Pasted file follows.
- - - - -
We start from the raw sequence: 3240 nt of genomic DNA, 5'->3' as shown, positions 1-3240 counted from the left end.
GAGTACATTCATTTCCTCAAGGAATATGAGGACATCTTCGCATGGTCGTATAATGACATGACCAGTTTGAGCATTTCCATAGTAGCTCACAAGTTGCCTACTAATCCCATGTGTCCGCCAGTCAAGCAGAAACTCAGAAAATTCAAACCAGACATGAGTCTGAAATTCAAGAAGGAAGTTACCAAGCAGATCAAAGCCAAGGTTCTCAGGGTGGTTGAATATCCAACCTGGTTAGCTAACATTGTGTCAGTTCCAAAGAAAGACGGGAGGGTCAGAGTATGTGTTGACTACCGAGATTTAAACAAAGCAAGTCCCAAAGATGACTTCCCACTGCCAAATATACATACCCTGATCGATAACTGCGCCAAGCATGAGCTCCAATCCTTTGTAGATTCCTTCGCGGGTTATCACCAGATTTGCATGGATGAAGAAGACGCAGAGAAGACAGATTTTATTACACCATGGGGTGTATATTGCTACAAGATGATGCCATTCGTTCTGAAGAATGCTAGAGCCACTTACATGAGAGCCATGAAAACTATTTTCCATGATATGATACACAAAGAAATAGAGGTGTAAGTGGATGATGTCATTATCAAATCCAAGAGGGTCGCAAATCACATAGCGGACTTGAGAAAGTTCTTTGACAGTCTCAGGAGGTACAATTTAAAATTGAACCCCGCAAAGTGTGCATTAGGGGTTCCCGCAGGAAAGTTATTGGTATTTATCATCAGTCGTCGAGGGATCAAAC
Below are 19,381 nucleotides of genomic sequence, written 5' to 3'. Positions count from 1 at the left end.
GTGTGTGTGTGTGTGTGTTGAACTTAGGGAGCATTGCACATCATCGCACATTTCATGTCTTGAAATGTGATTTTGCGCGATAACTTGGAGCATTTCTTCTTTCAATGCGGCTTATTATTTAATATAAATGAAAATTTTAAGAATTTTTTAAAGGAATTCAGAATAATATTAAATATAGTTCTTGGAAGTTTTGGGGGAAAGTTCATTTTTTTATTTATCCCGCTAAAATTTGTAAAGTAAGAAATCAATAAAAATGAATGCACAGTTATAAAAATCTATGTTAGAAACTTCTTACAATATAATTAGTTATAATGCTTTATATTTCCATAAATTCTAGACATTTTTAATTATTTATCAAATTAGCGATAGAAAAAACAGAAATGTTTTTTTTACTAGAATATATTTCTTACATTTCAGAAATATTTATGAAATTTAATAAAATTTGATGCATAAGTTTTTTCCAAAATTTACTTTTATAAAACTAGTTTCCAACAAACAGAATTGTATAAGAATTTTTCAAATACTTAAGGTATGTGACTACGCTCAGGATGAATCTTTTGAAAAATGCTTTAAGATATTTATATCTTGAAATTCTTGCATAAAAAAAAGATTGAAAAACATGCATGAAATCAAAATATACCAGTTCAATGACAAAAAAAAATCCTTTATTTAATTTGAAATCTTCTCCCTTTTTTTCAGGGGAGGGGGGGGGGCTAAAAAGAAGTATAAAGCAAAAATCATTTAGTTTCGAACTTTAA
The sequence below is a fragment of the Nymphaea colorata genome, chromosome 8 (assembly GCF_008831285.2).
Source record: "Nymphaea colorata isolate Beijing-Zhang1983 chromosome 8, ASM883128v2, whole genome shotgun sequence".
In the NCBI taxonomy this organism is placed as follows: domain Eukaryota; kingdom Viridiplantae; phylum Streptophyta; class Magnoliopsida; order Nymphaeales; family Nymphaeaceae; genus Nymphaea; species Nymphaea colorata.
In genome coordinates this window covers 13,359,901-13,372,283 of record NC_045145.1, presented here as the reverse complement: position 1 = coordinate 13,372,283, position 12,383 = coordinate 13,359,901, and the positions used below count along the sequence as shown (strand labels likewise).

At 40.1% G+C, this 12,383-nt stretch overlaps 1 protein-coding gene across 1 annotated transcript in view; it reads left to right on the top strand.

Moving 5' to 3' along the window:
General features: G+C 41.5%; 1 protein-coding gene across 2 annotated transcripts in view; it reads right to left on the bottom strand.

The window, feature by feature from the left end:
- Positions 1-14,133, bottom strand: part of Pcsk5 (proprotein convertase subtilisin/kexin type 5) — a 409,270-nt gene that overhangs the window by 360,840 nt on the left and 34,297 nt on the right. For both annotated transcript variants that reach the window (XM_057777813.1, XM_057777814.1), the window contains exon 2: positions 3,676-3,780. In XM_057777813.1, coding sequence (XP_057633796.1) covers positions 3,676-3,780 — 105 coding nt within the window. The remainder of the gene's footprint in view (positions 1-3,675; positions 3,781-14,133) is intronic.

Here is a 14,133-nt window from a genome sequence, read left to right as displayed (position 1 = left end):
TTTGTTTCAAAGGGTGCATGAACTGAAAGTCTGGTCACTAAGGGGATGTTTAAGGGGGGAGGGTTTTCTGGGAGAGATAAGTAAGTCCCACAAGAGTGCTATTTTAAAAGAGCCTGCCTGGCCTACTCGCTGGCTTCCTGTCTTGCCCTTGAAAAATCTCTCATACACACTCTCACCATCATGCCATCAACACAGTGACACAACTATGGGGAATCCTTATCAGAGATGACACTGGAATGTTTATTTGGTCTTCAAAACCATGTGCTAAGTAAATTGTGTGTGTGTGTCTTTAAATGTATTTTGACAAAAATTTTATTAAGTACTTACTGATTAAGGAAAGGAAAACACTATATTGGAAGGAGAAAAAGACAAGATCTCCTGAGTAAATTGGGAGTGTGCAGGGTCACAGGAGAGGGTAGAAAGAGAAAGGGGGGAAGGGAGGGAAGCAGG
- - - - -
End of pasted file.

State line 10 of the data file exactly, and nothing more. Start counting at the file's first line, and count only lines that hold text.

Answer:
Moving 5' to 3' along the window: